Jessica Chastain recently told me she loves your work, and that you adopt a “neutral mask, a white mask.” Do you use a certain method as an actress?
It’s not like a method. Instead, it’s what the camera allows you to do. For me, the camera is like a microscope. In a microscope, it can go very close to your face and express things just by thinking about it. You don’t have to indicate it. I don’t think acting is indicating or imitating it’s just expressing, but expressing from the interior. Jessica is very good at that believe me.
“That’s what movies are made for, to bring out the most un-confessable turmoil that is in people’s minds.”
Do you think women have been allowed to be unlikable on screen?
These women I portrayed in both films –whether it’s Things to Come or Elle — they are strong but they are not so strong in a way. I don’t think it’s what people would call unlikeable. I don’t think they are unlikeable. They just make you enter their lives questioning something that most of the time no one would confess. That’s what movies are made for, to bring out the most un-confessable turmoil that is in people’s minds.
Both films revolve around women in crisis who resist quick fixes.
Those two films give access to this turmoil. Instead of and-this-and-then-that, they take the audience and make them come to the inside of the unconscious. Meanwhile, the films give some possible clues to why she does this, why they don’t do this. In the case of Elle, the film throws all of these bridges with the past, which presents the whole mosaic of the situation of the character in relation to the father, the mother, the son and all these people who surround her. She’s almost like a man of the story in a way. She’s not masculine, but she doesn’t want to be a victim. But, also, she doesn’t assume the classical adventure with a masculine touch, taking a gun and shooting the guy. On the other hand, she’s a bit a man because a lot of people depend on her. She might not be likable but she’s the breadwinner. What’s interesting about this character is that sometimes she’s a man, sometimes she’s not the man. Sometimes she’s obviously a woman because it deals a lot with sexuality and feminine desire. It’s obscure. It’s not pointed out.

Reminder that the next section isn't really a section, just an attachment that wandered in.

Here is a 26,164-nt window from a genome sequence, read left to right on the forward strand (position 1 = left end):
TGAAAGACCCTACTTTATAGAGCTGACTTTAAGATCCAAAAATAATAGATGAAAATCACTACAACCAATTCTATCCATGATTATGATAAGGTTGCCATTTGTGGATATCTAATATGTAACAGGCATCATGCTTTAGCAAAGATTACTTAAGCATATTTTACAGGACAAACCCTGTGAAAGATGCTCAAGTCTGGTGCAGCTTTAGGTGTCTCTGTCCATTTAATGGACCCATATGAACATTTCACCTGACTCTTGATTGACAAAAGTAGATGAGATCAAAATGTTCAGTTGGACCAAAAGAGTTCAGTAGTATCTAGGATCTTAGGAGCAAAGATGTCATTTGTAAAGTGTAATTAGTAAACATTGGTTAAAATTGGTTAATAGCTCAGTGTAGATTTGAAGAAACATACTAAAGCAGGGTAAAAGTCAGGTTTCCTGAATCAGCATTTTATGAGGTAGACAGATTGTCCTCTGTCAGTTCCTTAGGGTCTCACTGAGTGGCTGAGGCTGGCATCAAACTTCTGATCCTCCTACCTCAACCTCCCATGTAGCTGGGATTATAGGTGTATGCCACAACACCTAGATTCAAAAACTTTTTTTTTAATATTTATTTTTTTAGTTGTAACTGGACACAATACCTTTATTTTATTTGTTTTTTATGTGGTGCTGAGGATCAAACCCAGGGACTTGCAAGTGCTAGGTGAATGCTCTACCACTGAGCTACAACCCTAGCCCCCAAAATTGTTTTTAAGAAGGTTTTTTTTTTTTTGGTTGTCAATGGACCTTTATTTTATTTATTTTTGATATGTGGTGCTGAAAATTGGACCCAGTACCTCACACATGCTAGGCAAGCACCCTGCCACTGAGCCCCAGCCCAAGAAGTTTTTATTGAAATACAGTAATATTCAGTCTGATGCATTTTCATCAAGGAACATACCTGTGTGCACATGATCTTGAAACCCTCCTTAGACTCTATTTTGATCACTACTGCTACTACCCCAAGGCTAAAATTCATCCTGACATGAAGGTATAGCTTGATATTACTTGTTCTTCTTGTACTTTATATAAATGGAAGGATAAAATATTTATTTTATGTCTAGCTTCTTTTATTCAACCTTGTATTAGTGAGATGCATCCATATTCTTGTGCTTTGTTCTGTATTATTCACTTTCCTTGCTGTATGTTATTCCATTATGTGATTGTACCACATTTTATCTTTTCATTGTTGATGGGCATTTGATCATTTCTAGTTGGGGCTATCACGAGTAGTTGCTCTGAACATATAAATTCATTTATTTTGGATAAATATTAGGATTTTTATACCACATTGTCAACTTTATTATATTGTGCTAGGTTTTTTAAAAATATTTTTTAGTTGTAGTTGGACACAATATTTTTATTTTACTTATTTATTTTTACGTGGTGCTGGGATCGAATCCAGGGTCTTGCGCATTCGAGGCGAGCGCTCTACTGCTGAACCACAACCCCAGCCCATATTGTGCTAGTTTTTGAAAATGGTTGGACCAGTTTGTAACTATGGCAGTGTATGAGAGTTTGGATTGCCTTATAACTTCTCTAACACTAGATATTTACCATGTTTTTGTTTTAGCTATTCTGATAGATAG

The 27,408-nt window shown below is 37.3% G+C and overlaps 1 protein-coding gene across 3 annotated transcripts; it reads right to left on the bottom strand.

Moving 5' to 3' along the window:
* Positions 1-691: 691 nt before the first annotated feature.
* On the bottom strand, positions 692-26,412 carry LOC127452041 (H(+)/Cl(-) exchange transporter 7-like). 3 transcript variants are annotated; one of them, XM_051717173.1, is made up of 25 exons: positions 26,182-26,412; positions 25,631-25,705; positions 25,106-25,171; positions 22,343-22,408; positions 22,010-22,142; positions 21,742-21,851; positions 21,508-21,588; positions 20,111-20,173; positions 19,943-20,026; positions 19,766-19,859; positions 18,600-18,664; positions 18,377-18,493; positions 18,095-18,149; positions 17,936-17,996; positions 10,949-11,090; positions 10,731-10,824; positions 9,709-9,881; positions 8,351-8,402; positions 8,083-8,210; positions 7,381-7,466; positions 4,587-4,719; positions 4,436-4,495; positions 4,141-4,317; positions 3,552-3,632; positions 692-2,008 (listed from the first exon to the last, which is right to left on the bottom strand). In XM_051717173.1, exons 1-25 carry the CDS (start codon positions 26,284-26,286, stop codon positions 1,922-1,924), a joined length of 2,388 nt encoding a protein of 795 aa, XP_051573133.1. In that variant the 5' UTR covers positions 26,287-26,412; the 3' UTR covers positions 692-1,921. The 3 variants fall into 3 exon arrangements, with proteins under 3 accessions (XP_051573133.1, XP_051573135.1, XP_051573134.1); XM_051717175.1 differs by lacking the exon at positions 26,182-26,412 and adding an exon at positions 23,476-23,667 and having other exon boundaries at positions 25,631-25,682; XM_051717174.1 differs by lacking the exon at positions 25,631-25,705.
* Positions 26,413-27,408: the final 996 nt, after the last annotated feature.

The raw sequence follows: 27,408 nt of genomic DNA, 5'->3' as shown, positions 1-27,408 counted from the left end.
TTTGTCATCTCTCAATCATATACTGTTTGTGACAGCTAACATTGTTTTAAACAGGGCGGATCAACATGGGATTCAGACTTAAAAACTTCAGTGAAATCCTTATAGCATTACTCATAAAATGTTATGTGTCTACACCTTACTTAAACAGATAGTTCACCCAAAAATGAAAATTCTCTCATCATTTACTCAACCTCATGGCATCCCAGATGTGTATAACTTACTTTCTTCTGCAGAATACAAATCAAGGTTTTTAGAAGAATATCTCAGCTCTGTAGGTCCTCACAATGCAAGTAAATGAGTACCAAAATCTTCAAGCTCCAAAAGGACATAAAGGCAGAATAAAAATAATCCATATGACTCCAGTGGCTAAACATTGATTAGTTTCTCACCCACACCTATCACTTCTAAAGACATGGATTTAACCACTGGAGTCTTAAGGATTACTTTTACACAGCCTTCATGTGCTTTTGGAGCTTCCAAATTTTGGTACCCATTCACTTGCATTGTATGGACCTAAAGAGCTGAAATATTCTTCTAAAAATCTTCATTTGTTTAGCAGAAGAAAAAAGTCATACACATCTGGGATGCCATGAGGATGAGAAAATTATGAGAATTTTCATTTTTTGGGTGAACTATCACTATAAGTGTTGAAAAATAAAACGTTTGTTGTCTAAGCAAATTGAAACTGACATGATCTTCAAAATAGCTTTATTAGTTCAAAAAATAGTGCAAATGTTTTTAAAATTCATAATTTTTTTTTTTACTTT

It’s opaque. Which leaves me curious why, after she’s raped, Michèle doesn’t call the police?
It’s interesting that you point that out because most of the time it’s been left to the side even by myself. I saw the film again the other day and then I said, “oh yeah, I forgot that.” She’s said very precisely, I had enough with the police because of my father.
Who is notorious and – spoiler alert – in prison for life.
This is also one of the reasons she, in particular, doesn’t want to go to the police, which is a very concrete actual reason, and unique. She wants to make her own justice in a way without knowing. She does it, she obviously has a plan. She goes to buy the gun. I read somewhere in American newspapers, she goes to buy the gun like she would go to buy a bottle of perfume. I thought that was really funny. She has a plan but without exactly knowing what the plan is….Another thing which was pleasant to do all the way through is the huge amount of irony. The irony is not just for the pleasure of being funny; it keeps a very healthy distance. It operates like the good counter point to this depth which goes underneath.
How did Verhoeven tell you to play the character?
He never told me how to play the character. How? By saying nothing, that’s the answer, just by saying nothing. Given the mass of information, the mass of complexity, the mass of multiple layers that you have in this film one would think that we would have discussions, that there was no way that we didn’t have discussions. Yes, there is, because we never said one word about the character. If you read the sayings by Orson Welles, it’s genius what he says. You just have to make it possible by the film making. That’s exactly what Paul did. When you have the camera literally revolving around the character you just have to let the actor take it and do it his own way.